Parents and members of R.E. Mountain Secondary’s PAC are ramping up concerns about student pedestrian safety, after numerous near-misses with cars, and because the dark days of fall are now here.
Mountain is the second most-populated school in Langley, functioning way over capacity, and there are no sidewalks for students to safely walk to and from school. Students must walk on the shoulder of busy 202A Street.
Parents and the PAC have been calling on the Township to do something since last year, said one parent, Dan Hunter. He has two children going to Mountain.
“Are they going to wait for a child to die?” asks Hunter about the Township.
He points to the tragedy at a Surrey school last month where a girl was killed and other students injured after a motorcycle barreled through them while they were crossing the road.
But a temporary solution could come to the school by early in the new year, said Township head planner Ramin Seifi Wednesday morning. At the next Township council meeting on Monday, he will be asking council to approve funding for asphalt curbing to be put in.
Hunter’s son leaves the house around 7:30 a.m. in the dark to get to school.
“He has told me of all sorts of close calls with vehicles bumping a student or my son having to grab someone out of the way of a vehicle. The traffic is getting much worse.”
Mountain is overpopulated and was built at a time when Willoughby was a quiet area of acreage homes and farms. Willoughby is now bursting at the seams with high-density housing. The Langley Events Centre is beside the school, and some motorists choose 202A Street as an alternative to 200 and 208 Streets.
Last year, the school PAC asked the Township to respond to their concerns. In March, Seifi replied that eventually that road will be turned into four lanes.
In the meantime, the proper solution is to put in asphalt curbs and better lighting. Seifi estimates that will cost $30,000.
Township Councillor Charlie Fox tried to get money for a temporary fix to the no-sidewalk problem on 202A Street during the afternoon session of council on Monday, Sept. 23.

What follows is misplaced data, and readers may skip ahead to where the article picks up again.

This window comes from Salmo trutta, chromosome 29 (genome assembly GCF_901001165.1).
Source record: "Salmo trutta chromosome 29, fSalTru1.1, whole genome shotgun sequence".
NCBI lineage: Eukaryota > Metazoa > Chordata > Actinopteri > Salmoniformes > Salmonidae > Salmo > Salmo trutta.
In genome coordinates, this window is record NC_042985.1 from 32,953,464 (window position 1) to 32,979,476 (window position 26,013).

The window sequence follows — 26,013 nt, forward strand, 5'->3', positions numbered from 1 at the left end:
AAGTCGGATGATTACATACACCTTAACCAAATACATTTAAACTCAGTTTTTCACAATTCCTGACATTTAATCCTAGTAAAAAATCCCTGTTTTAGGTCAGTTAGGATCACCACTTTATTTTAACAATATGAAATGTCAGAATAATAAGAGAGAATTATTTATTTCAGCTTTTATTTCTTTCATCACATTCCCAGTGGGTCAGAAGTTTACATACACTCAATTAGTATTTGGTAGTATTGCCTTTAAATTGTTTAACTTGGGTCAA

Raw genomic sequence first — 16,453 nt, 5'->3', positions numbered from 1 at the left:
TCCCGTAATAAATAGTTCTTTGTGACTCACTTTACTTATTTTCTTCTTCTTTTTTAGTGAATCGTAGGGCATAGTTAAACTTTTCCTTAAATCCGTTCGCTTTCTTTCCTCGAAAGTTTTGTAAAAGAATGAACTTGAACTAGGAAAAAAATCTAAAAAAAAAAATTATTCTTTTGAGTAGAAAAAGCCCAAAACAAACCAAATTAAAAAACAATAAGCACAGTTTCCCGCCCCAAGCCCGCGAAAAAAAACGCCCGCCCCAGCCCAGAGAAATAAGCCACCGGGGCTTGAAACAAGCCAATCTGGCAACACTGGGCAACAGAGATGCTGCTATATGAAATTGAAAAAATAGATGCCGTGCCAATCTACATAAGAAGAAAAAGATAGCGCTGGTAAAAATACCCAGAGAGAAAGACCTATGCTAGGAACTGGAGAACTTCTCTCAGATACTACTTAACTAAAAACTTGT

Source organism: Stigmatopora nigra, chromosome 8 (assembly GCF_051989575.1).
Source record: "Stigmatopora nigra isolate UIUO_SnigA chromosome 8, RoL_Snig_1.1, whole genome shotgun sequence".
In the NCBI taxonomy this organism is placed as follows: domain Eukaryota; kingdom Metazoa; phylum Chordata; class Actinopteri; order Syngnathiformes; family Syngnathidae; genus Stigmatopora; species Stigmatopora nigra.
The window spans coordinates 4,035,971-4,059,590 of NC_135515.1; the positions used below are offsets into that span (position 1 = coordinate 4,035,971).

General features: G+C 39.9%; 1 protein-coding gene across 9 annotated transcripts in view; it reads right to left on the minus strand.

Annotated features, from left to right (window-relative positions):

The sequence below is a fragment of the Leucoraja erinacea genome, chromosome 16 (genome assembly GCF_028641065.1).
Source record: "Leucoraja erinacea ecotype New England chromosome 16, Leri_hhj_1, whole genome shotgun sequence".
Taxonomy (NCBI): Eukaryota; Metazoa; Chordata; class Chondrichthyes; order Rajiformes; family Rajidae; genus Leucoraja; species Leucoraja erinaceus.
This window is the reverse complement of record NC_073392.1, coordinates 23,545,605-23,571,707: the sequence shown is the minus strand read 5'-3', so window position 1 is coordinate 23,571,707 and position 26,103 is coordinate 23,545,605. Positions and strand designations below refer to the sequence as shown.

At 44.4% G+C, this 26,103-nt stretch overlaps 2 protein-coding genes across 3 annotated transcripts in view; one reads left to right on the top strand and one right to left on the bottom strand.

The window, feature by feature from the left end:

The motion by Fox wanted council to include money for some kind of “safe, yet temporary” measure to make the road safer in the 2014 budget process.
There is “no identified sidewalk other than the delineated white line along the shoulder of the road, both north and south bound” his resolution said.
Something needs to be done quickly to provide students with a safe route to and from school, Fox told council.
“I’ve done my homework,” he said. “My wife worked there for 20 years. She was a counsellor.”
Councillor Grant Ward thought that was rushing things.
He convinced the rest of council to order up a staff report on the issue, including a summary of “complaints, incidents, options and costs” before making a decision.
Councillor Kim Richter and Fox voted against the referral. But Seifi confirmed that he will bring the safety proposal to council at its Oct. 7 meeting.
Hunter created a Facebook page regarding the safety concerns for students and within a day, numerous comments about close calls were put up by students and parents.
Seifi confirmed that staff will be recommending to council to install asphalt curbing.
“We are asking for the funding to be put into the 2014 budget, but we hope to begin work on it as early as January or February if council agrees to expedite the project,” said Seifi.